Jae Ford said he knows people who've died waiting outside a hospital emergency room. They weren't patients with broken bones or stab wounds. They didn't bleed to death or have fatal heart attacks.
They were mental health patients in crisis.
"They were either brought in and turned away or they just couldn't make it through the door … knowing what was inside," Ford said.
"It's terrifying to be in there."
Ford, who has been diagnosed with bipolar disorder, has himself been in the emergency room suffering. That's why he describes a plan in the works to change of all this as a "game changer" — a plan for a new dedicated mental health wing at Saskatoon's Royal University Hospital's emergency room that Ford says was "going to save lives guaranteed."
It was scheduled to open this fall. But despite a million-dollar donation and fundraising, the new mental health assessment and short stay unit at RUH is still in limbo and there is no guarantee it will ever open at all.
While the money is there to build the facility and get the beds, there is no cash to actually staff the unit.
In a written statement, the Ministry of Health said while the donations will cover the costs of the facility and physical space, "annual operating costs will need to be part of the regular provincial budget process."
It won't open this fall and the government would not commit to opening it any time soon.
"We talk about emergencies in the emergency room as people with heart attacks or who are bleeding to death," Ford said.
"But there are mental health emergencies. There are people who are coming into the ER who are having emergency situations. They are going to die and they are asked to sit in chairs because they are not going to bleed to death."
According to numbers released by the Royal University Hospital Foundation in a fundraising letter found on the foundation's web site, last year there were 9,000 people who came to Royal University emergency room alone because of mental health and addictions.
Those numbers contribute to the nearly 60,000 patients seen in RUH emergency annually.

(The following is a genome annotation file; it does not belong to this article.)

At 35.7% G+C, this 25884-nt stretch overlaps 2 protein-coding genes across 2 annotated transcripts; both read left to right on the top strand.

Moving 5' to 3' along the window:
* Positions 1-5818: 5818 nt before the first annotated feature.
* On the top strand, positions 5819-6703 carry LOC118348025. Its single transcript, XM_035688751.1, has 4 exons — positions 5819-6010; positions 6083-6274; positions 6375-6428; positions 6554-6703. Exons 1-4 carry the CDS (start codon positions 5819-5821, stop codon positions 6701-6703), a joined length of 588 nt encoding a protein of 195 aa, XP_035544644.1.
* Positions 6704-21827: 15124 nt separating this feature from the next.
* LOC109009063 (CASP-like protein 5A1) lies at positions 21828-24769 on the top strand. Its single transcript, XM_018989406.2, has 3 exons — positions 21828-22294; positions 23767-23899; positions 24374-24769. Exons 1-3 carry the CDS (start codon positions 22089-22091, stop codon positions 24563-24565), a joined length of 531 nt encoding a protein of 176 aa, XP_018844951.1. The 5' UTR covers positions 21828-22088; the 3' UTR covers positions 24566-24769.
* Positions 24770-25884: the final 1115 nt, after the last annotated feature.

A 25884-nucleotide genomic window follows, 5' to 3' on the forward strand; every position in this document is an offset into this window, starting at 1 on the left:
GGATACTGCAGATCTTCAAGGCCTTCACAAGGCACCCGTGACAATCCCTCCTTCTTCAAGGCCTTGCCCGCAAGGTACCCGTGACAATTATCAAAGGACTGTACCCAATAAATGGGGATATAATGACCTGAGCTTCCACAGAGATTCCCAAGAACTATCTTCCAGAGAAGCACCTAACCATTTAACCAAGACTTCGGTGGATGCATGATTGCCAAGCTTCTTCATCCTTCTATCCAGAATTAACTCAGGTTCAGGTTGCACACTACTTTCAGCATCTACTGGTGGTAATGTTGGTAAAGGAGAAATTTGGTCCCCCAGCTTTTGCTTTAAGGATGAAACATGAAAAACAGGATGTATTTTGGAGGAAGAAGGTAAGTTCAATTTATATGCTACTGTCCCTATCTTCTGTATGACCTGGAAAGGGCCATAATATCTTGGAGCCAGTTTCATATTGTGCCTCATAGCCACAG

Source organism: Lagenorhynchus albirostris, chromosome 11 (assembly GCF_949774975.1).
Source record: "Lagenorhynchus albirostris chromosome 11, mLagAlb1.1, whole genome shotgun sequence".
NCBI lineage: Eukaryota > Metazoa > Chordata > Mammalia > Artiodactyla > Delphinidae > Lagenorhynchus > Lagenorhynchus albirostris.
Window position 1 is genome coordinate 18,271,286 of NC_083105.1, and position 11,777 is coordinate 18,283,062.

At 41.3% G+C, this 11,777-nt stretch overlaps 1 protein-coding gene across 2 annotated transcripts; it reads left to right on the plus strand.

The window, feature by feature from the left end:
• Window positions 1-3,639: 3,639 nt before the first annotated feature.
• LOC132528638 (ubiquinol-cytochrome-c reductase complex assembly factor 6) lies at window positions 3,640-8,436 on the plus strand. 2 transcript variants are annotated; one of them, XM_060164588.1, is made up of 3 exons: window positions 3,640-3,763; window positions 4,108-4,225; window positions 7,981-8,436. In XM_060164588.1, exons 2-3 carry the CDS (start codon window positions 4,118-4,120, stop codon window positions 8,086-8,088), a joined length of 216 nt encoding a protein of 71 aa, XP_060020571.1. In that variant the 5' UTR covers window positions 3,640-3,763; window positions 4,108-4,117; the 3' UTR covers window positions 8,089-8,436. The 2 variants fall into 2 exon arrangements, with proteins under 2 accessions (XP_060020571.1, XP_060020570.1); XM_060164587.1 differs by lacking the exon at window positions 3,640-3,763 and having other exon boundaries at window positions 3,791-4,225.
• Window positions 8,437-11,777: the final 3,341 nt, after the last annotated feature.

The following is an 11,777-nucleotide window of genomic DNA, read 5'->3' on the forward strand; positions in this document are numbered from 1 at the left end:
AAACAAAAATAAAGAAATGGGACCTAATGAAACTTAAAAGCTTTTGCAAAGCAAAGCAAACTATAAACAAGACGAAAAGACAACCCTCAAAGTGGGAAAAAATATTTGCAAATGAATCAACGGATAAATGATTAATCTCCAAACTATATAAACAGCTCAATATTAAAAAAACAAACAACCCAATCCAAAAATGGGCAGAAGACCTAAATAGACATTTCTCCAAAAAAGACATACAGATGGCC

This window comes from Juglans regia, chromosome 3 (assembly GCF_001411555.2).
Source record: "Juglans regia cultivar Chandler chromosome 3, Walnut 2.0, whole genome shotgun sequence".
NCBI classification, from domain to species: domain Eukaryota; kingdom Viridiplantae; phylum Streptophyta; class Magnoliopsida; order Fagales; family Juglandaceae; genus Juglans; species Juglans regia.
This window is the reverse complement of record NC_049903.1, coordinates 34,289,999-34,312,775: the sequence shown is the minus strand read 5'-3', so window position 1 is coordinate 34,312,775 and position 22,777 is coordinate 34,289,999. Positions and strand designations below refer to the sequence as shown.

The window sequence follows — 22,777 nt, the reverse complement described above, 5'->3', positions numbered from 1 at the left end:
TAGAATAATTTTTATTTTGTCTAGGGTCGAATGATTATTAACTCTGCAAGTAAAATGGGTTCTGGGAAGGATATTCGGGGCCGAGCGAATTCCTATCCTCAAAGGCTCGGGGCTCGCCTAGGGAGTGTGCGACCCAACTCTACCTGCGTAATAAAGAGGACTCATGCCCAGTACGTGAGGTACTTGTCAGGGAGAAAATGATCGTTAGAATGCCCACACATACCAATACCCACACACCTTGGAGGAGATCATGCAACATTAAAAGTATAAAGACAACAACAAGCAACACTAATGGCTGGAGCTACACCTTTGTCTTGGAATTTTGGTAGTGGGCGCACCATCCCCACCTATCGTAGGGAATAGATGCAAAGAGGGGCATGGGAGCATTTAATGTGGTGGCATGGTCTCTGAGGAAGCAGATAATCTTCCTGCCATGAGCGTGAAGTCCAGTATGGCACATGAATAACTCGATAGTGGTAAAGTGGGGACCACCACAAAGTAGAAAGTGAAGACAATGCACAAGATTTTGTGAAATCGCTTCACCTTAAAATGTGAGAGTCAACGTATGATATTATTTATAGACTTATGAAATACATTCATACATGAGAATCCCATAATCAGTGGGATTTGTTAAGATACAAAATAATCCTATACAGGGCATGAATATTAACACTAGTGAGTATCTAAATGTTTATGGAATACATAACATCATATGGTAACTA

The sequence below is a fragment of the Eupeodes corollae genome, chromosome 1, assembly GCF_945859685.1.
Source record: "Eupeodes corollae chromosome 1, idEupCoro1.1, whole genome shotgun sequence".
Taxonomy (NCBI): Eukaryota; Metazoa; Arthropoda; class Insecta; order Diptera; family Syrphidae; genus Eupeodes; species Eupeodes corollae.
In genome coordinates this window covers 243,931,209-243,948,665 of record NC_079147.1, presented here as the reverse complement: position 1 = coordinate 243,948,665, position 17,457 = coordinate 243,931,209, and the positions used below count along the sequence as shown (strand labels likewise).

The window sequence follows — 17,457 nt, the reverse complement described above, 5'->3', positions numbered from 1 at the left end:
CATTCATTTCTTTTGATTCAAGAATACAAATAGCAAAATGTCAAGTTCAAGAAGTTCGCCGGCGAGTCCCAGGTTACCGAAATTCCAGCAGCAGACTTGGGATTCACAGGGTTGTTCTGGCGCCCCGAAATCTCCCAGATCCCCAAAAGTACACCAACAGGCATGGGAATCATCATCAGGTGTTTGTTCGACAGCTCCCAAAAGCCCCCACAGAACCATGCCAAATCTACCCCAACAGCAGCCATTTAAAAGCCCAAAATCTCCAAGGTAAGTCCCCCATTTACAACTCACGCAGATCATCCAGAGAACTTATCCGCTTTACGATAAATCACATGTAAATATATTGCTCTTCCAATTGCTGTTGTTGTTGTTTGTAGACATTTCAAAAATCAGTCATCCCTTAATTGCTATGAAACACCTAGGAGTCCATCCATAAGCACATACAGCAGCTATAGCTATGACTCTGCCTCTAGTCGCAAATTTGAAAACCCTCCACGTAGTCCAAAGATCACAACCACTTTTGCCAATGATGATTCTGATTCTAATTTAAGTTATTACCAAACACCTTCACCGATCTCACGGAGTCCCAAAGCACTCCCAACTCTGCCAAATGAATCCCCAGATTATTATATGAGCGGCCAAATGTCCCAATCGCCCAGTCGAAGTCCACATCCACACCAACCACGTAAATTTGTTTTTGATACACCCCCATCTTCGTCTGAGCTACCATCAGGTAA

The foundation says 10 per cent, or 900 patients in total, left without receiving care or without the consent of a doctor. That number, according to the foundation, is the highest in Canada.
Philanthropists Leslie and Irene Dube already donated $1 million to the new unit. It would be a seven-bed facility with dedicated staff who would specialize in mental health and addictions care.
In an interview, Leslie Dube said he has given the money but is still waiting on word on when, or if, the facility will actually open.
"This is something that should start immediately. That work can go on immediately," Dube said.
While he acknowledged he does not know where the process is at, he said it sometimes can take time for a donation to be accepted and the a facility to actually open.
"They have to prepare everything and submit to the government to get approval for the funding and sometimes it does get held up for a while," he said.
The government said there are "additional considerations," including the fact the a brand-new emergency department is scheduled to open in at the new Jim Pattison Children's Hospital in 2019.
"The Ministry of Health will assess this request along with other mental health and addictions priorities to ensure sustainable funding is available," the statement said.
In the meantime, however, Jae Ford says people suffering from acute mental health problems like serious depression and anxiety will be left in limbo.
"It's hugely stigmatizing to go the ER. If there was a separate door and a separate facility it would be a wonderful place to treat in-patients going into [the Irene and Leslie Dube Centre for Mental Health] and also as a dry-out location for addicts," he said.
According to the Royal University Hospital Foundation's fundraising letter, the new space will "combine warm colour tones and lighting" and will "promote a sense of peace and calmness for the patients and their families during what can be a very stressful time."
"I mean, this is a huge game changer for everyone. This new unit they are putting together is going to save lives guaranteed. Because it eliminates that barrier of the ER and gets you straight from the street into care," Ford said.
Now Ford and others will have to wait and see whether the government changes its mind.
Published on: July 6th, 2017